A large barometer used to hang on the wall in my grandparents’ palatial retirement estate. Grandpa tried to explain to me how it told him when storms were coming, important when you lived in the country in a day before 24-hour TV weather channels, but it went over my young head. But after I grew up my dog helped me understand.
About ten years ago, my wife brought home a dog she found shivering in some bushes behind the Shell station around the corner. We already had two dogs and three cats, but because her heart knows no bottom for an animal in need, Gracie joined the menagerie.
Gracie showed signs of having been abused. We figured her abuser had been a man because she warmed right up to my wife but cringed if I as much as shifted in my easy chair and ran, tail tucked, when I stood up. As my wife and Sugar, our Rottweiler, helped her find her place in our home, her security increased, and she came to be considerably less skittish around me.
I got our dogs after the divorce, and Gracie had trouble making the transition. I had to leave her home alone all day while I worked, and she took to destroying things in my house while I was gone. When I was at my wits’ end, the vet said it was separation anxiety and prescribed a doggie antidepressant, which helped. But I could see she needed a lot of structure so she could know all was well. I started taking the dogs on daily walks, made more time to play with them in the yard, and implemented solid and consistent discipline. It was, and remains, a lot of work, but Gracie responded well and became fully my dog in the process.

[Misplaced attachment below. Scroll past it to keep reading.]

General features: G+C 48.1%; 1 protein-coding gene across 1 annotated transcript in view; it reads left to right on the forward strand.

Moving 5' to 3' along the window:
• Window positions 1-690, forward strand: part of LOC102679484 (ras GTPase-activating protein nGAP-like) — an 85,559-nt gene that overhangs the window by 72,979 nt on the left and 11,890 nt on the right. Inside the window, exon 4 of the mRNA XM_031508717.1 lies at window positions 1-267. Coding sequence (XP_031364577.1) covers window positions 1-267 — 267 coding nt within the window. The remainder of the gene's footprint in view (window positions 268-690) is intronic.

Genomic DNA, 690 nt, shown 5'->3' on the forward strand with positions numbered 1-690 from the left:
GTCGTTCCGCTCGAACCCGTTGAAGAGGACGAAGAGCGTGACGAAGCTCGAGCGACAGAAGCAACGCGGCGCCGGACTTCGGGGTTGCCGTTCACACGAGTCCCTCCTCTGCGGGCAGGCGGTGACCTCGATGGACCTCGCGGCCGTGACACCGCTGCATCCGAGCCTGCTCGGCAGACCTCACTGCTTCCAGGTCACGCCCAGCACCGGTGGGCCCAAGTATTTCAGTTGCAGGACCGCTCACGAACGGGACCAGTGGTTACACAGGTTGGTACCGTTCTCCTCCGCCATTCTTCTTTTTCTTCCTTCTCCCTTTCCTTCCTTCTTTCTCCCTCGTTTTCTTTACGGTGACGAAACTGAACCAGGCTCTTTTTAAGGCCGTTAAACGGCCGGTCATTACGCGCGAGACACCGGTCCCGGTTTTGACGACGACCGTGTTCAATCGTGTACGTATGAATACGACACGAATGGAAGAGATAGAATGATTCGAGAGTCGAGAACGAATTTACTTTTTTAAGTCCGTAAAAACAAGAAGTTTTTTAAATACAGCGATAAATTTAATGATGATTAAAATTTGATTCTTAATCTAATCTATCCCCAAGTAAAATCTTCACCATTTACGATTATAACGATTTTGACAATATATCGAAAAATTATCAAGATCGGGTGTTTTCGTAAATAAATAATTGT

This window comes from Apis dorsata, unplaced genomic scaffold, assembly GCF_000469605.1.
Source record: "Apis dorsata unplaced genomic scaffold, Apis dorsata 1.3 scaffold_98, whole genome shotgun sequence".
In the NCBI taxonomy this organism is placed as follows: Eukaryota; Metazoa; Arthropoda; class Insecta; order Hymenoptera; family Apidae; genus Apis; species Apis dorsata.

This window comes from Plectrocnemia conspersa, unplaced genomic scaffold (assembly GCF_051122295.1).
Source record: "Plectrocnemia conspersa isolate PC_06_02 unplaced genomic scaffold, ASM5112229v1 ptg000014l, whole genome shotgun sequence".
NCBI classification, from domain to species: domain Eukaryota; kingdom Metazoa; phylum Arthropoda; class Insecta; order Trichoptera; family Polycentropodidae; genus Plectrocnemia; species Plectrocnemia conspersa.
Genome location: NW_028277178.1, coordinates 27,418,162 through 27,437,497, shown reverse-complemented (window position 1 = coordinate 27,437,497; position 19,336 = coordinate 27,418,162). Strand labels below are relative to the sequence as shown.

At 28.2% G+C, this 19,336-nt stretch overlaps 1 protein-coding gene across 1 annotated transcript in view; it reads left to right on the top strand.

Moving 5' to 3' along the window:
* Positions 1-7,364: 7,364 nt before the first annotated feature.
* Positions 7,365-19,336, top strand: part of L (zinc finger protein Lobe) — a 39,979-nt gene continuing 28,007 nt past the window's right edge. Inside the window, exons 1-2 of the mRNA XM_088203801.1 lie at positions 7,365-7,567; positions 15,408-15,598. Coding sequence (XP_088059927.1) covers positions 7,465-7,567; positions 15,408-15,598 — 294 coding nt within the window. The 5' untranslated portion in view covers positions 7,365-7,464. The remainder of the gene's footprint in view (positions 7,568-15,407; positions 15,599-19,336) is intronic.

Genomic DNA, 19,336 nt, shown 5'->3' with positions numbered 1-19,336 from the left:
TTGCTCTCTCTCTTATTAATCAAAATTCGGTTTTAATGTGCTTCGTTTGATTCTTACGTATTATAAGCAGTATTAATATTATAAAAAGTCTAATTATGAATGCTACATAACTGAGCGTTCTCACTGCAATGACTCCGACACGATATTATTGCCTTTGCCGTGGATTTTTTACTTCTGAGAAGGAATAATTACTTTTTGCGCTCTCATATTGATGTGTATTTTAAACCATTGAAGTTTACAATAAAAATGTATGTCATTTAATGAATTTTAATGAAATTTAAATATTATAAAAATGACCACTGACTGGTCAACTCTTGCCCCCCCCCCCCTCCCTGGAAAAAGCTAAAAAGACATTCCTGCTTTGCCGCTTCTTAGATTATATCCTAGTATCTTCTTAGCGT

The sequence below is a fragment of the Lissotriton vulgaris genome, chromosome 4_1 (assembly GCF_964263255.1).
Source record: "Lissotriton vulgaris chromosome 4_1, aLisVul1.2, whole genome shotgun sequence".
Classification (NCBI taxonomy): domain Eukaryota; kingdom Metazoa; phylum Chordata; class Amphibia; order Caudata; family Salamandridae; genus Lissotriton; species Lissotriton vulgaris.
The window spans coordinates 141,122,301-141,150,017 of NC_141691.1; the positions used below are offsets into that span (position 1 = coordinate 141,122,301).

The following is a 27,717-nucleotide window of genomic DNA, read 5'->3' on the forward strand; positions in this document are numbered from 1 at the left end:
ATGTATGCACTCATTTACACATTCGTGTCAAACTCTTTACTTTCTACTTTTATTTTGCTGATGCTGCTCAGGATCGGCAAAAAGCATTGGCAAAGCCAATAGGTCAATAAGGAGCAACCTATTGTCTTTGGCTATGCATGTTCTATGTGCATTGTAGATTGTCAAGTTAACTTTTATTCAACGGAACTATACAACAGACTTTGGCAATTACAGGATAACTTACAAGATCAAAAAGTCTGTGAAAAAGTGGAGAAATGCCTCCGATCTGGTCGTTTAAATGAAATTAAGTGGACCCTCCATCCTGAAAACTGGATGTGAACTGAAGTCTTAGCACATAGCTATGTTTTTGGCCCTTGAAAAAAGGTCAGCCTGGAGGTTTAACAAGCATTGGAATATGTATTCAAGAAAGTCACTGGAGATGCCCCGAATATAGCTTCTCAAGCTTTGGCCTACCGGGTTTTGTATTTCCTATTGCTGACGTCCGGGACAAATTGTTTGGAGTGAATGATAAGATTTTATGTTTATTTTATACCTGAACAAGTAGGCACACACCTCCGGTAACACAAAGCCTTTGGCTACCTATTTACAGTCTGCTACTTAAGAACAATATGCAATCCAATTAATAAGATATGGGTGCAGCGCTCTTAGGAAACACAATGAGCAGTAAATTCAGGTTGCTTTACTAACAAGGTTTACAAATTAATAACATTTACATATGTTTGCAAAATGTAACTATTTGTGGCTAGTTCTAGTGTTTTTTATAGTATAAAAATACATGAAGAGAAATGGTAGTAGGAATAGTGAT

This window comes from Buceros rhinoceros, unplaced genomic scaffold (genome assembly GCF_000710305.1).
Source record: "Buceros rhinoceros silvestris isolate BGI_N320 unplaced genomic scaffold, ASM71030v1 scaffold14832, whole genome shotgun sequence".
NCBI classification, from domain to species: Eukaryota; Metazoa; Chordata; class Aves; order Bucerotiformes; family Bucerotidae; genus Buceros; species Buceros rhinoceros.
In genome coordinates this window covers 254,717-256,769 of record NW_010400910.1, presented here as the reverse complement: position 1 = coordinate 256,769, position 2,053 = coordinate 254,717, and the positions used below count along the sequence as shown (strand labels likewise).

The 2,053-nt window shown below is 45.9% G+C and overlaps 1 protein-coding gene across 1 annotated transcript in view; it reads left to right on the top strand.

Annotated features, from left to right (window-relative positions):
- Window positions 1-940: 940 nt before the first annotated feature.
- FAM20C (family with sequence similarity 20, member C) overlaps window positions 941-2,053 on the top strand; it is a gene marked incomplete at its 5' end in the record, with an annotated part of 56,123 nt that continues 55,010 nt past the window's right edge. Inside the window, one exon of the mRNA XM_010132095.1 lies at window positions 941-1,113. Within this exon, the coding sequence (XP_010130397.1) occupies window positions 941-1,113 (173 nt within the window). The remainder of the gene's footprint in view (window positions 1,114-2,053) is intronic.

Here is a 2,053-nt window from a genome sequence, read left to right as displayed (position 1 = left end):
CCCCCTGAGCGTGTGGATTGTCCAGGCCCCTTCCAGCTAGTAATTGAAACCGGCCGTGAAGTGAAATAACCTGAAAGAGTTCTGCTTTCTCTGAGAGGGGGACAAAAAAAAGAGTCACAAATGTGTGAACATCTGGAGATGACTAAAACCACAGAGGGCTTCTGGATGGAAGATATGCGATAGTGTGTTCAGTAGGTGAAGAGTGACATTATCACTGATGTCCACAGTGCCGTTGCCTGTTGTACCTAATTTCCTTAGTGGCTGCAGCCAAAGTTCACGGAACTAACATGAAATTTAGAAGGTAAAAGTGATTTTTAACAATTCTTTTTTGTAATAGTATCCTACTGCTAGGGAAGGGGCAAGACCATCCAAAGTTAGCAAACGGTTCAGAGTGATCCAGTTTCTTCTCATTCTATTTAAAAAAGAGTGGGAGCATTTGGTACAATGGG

Gracie’s security had just returned when Sugar died. I worried that Gracie would falter without her constant companion, but soon she stopped looking around the house for Sugar and instead just seemed thrilled to have me all to herself. But six weeks later Gracie just fell apart. She started destroying things in the house again when I was gone; when I was home, she followed me everywhere, whining and crying.
At first I thought that perhaps it sunk in that Sugar wasn’t coming home, but then I connected some dots. I’m a busy dude, often busier than I like to be. Not only was I mourning Sugar after she died, but I was super busy for several weeks afterward. I had let up on Gracie’s walks, stopped playing with her in the yard, and had relaxed the discipline. A couple weeks later, my own usual stress symptoms emerged: I was tired all the time, my shoulders and neck were stiff and sore, and I was becoming irritable. I could see that I hadn’t been getting to bed on time, I hadn’t been eating well, and I hadn’t been setting aside any quiet time.
I realized that I have a barometer, and her name is Gracie. She’s a very sensitive instrument who knows that I’m off my game well before I do. If I’m taking good care of her, then I’m taking good care of me, and we’re both happy. But every time she whines and cries when I come home and becomes jumpy, I always find that both of us need more attention. As soon as I give it to us, she rebounds, and I keep stress from piling up on me.
Last updated on 20 January 2020 by Jim Grey